Shipwrecks: Past & Present

Shipwrecks of April 11

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Shipwrecks of April 11

A British floating battery, a French warship, and pirates vessels all went down on an April 11. If you are seeing this in a post, other than on Shipwrecks.com, read more about these wrecks and other ships lost on an April 11 at http://shipwrecks.com/shipwrecks-of-april-11/.

Today’s Shipwrecks™
April 11
compiled and edited by Dr. E. Lee Spence

1794: The floating battery, HMS Proselyte, commanded ...

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Shipwrecks of April 2nd

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Shipwrecks of April 2nd

Lots of vessels have been shipwrecked on April 2, including the Elizabeth Eleanor and the Jemima lost on the Caicos Reef in 1819, the steamer Greenbriar in 1915, and the freighter David H. Atwater off the U.S. east coast in 1942. If you are seeing this in a post, other than on Shipwrecks.com, read more about these wrecks and other ships lost on an April 2 at http://shipwrecks.com/shipwrecks-of-april-2nd/.

Today’s Shipwrecks™
for April 2

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Shipwrecks of April 1

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Shipwrecks of April 1

All of these ships had one thing in common, each was shipwrecked on April 1 (April Fool’s Day). But their sinking was no joke. Several carried strategic metals that would now be worth millions. If you are seeing this in a post, other than on Shipwrecks.com, read more about these wrecks and other ships lost on an April 1 at http://shipwrecks.com/shipwrecks-of-april-1/.

Today’s Shipwrecks™
for April 1

compiled and edited by Dr. E. Lee ...

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Shipwrecks of March 31

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Shipwreck Anniversaries: All of the ships listed here have at least one thing in common. Athough lost in different years, all were wrecked on March 31. The ingots of tin on the SS Java, sunk in 1942, would be worth well over $8,000,000 today, and, because they are often mined together, when tin was shipped, large quantities of lead and silver bullion were frequently shipped too.

Today’s Shipwrecks™
for March 31

compiled ...

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The Real Dangers to Shipwrecks are not divers but nature, government & neglect

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The Real Dangers to Shipwrecks are not divers but nature, government & neglect

We all understand that shipwrecks can be permanently damaged by sport divers, commercial salvors and, yes, even underwater archaeologists who should know what they are doing and certainly mean well.

In one sense, divers (speaking of them collectively) do ...

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Just laughing! Comments on Clive Cussler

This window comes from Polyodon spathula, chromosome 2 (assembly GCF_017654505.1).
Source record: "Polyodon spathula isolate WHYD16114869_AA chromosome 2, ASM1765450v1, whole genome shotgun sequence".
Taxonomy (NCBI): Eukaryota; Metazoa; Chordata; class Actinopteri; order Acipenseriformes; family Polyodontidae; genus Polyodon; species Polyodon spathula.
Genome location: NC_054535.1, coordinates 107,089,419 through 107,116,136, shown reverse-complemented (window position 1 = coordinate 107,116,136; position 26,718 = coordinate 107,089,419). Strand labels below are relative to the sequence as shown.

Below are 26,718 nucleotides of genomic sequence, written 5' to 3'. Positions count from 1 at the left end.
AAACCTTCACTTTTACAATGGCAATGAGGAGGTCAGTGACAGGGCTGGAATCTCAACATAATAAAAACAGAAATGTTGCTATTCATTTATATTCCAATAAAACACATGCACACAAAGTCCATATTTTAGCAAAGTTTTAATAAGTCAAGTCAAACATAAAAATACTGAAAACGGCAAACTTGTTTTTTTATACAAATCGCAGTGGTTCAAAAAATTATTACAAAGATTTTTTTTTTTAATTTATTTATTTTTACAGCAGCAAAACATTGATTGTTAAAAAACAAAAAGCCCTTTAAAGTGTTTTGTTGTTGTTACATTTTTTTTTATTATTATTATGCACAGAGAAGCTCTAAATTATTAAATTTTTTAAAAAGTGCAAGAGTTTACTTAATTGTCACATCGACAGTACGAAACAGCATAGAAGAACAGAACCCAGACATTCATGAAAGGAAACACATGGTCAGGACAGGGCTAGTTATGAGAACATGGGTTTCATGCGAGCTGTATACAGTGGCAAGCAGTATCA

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Just laughing! Comments on Clive Cussler

The other day I was poking fun at Clive Cussler. I must admit, it was only half in jest. Except for the hundreds of thousands of individual artifacts my team salvaged (and easy dissemination of that evidence on the internet), fiction writer Cussler could probably have gotten away with claiming credit for the Georgiana. And, I have no doubt that it really would have made the wreck far better known than I have been able to do.

GPS didn’t exist back ...

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Finding shipwrecks from the air.

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Finding shipwrecks from the air.

Finding shipwrecks from the air. Can it be done? Absolutely! The first wreck I found from the air, was the Georgiana.

A book on the Confederate Navy published in the late 1800s described the armed steamer Georgiana as the most powerful Confederate cruiser. I also knew she had carried a million dollar cargo. Fascinated by her history, I had been dreaming of discovering her for years.

On March 19, 1965, the one hundred and second anniversary of her sinking, I booked still ...

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The Real Rhett Butler Revealed

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The Real Rhett Butler Revealed

Internationally known shipwreck expert, Dr. E. Lee Spence, of Charleston, South Carolina, believes he has discovered the true identity of Rhett Butler in Gone With The Wind.

In his book, Treasures of the Confederate Coast: The Real Rhett Butler and Other Revelations, Spence reveals what the editor’s of Life magazine called overwhelming evidence that shipping and banking magnate George Trenholm was the historical basis for Margaret Mitchell’s romantic sea captain in her Pulitzer prize winning ...

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Interesting Facts about the Georgiana

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The Georgiana shipwreck was discovered by underwater archaeologist Dr. E. Lee Spence on March 19, 1965 at 32°46?47?N 79°45?35?W. The state of South Carolina later issued South Carolina salvage license #1 to Spence’s company, Shipwrecks Inc., to explore the combined wreck of the Georgiana/Mary Bowers. Hundreds of thousands of individual artifacts were recovered from the site.

Continue reading to learn more about this amazing Civil War Steamer: the Georgiana

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